On the 25th April 1944 Flight Sgt Navigator Bob Burns, along with other members of his crew (Pilot F/O Bishop) climbed aboard Lancaster J-Jig having been briefed that the nights operation was to be Schweinfurt a small town in Bavaria containing a factory which produced a major supply of Germany’s ball bearing requirements. After flying a very hostile route because of night fighters and changing weather conditions they arrived over the target at 17,000 ft, around 2.30 am, amidst fires, smoke searchlights and flak. Jack Pickstone, the bomb aimed, gave his skipper the approach instructions for bombing. On release of the bombs the Lancaster jumped into the air having released its deadly load.
Almost immediately the Lancaster was attacked by a night fighter at which point the rear gunner, Bill Stevens shouted “I’ve got the bastard, he’s going down”. Simultaneously an alarming crunching noise ripped through the Lancaster and the bomber now on fire went into a steep dive. Bishop, the pilot shouted, ‘Bale out’, and the crew reacted immediately. Bob, after clamping on his parachute, climbed with difficulty over the main spar and headed for the rear door. By now the aircraft had gone into a spin and the crew found themselves pinned to the floor due to the G-force. Bob had resigned himself to the inevitable when, at around 3000 ft, there was an enormous explosion and he was propelled upwards and outwards through the roof of the bomber, being knocked out in the process. The cold night air brought him to his senses and it was then that all the previous training kicked in. He pulled the parachute rip cord and floated gently to earth, arriving with a bump in a ploughed field.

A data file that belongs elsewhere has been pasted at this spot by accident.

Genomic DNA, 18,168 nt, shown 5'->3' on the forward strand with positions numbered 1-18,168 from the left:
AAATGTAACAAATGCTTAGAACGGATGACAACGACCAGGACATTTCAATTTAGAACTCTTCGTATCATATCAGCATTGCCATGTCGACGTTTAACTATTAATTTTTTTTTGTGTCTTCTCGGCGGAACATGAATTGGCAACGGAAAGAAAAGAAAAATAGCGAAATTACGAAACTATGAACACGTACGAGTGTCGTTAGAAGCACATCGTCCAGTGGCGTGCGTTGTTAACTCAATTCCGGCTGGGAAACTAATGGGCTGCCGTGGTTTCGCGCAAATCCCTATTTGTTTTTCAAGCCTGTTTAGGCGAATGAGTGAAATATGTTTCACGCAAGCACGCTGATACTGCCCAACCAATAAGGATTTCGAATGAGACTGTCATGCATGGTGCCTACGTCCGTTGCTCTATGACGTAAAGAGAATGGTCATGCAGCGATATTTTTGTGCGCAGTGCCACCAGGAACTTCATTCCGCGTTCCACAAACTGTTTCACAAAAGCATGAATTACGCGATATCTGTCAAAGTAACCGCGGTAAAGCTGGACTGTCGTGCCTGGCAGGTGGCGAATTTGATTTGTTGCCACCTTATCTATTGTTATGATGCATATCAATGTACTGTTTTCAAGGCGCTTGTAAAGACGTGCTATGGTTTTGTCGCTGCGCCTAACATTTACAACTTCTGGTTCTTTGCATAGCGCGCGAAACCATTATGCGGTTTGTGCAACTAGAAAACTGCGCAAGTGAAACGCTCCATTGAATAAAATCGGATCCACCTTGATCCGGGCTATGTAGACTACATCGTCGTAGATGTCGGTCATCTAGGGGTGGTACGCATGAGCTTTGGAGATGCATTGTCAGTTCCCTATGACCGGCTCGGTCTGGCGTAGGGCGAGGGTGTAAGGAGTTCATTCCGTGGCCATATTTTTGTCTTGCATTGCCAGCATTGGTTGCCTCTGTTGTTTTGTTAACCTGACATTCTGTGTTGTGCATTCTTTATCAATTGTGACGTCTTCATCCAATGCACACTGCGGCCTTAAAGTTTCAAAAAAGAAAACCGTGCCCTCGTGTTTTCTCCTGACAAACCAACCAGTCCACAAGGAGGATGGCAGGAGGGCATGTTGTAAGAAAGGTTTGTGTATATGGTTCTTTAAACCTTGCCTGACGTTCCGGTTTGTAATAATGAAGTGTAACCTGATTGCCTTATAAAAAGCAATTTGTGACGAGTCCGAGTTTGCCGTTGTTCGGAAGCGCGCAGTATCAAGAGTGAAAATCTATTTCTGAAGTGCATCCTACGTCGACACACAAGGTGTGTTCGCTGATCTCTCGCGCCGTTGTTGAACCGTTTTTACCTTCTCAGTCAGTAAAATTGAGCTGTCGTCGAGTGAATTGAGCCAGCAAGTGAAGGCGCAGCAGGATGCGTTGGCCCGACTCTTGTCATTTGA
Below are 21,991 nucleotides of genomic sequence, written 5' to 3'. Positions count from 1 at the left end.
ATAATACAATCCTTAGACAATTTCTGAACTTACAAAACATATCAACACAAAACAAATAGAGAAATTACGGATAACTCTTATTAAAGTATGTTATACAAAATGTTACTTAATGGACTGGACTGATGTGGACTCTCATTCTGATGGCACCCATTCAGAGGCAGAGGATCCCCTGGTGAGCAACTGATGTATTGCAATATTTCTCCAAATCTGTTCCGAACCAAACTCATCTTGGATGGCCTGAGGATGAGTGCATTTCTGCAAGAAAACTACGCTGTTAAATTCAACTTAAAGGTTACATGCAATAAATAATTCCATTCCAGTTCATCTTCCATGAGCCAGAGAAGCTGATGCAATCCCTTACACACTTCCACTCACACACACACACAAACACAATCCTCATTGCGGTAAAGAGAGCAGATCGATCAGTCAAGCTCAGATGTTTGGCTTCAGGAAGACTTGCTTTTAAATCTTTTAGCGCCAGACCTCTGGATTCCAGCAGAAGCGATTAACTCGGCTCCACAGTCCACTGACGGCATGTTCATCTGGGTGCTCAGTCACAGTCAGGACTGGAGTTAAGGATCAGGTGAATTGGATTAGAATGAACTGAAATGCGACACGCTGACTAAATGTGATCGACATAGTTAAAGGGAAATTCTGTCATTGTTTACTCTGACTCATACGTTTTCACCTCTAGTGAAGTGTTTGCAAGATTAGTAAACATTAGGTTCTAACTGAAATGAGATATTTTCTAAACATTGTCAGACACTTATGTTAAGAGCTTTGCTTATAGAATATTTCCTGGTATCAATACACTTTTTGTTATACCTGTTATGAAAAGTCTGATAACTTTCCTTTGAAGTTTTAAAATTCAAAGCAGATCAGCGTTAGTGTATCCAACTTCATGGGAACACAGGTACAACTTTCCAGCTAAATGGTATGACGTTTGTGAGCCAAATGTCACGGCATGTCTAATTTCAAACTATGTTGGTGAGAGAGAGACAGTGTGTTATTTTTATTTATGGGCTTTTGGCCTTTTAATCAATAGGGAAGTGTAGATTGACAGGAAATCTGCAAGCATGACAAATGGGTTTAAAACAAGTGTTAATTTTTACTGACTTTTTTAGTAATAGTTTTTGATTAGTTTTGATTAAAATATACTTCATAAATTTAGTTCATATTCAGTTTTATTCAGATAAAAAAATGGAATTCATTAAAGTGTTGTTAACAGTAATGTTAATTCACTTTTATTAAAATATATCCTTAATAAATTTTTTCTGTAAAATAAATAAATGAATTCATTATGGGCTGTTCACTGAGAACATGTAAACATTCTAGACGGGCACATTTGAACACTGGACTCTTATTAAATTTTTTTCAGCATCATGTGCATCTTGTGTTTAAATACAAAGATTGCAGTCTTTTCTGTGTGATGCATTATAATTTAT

He discovered that the battle dress trouser covering his right thigh was torn to shreds and although in no pain his thigh was covered in blood. Bob had landed near to a small town called Arnstein, 20 Km. south of Schweinfurt. Bob and Jack Pickstone were the only crew members of Lancaster J-Jig to survive. Of the 199 Lancaster’s detailed to bomb Schweinfurt, 16 were from 106 squadron. Twenty one aircraft failed to return which included five from 106 squadron. Finally captured in the yard of the local railway station Bob was taken to a local cottage hospital, run by Nuns.
After around 3 months of treatment and with parts of Lancaster J-Jig finally removed from his thigh he was taken to Stalag Luft VII. At Bankau in Silesia Shortly after arriving imagine Bob’s surprise when, on the 24 November, a crate of musical instruments arrived, curtesy of the Red Cross. Bob immediately laid claim to the saxophone and the clarinet which he says were better quality than the ones he had at home. He immediately set about forming a 14-piece orchestra writing all the music for the other instruments.
Unfortunately, Bob’s time at Stalag Luft VII was not to be for long as the camp had been built on a direct path of the advancing Russians heading for Berlin. At 3.30 am on the 19 January 1945 around 1,500 prisoners were given two and a half days rations and evacuated from Bankau into a raging blizzard and one of the severest winters in memory. Bob of course was one of these prisoners carrying with him his most prized possessions, a saxophone and a clarinet. Although regularly falling from his grasp because of the cold, no way was he going to leave them behind. For three weeks they marched in atrocious medical and weather conditions sleeping in barns and cattle sheds surviving on very limited food. They arrived at Goldberg on 5 February, after walking 100 miles, suffering from dysentery, malnutrition and frostbite and were herded into cattle trucks and taken to Lukenwalde near Berlin. Luckenwalde was greatly overcrowded and food just as scarce as on the walk. Amazingly very few prisoners died on this walk.
The Russians arrived on the 21 April, handed over the prisoners to the Americans and Bob finally was sent home on two weeks leave.
Bob remained in the RAF, now promoted to warrant officer, until the end of 1946, returning to his musical career. He then retrained as a civil engineer, a job he continued to do until retirement in South Devon along with his wife Anne and two sons, Peter and Tim.
Bob carried on playing his treasured saxophone with all its memories for family and friends until he died aged 95 in 2015.
“The Long Road” by Oliver Clutton-Brock gives a detailed description of the 100 Mile walk.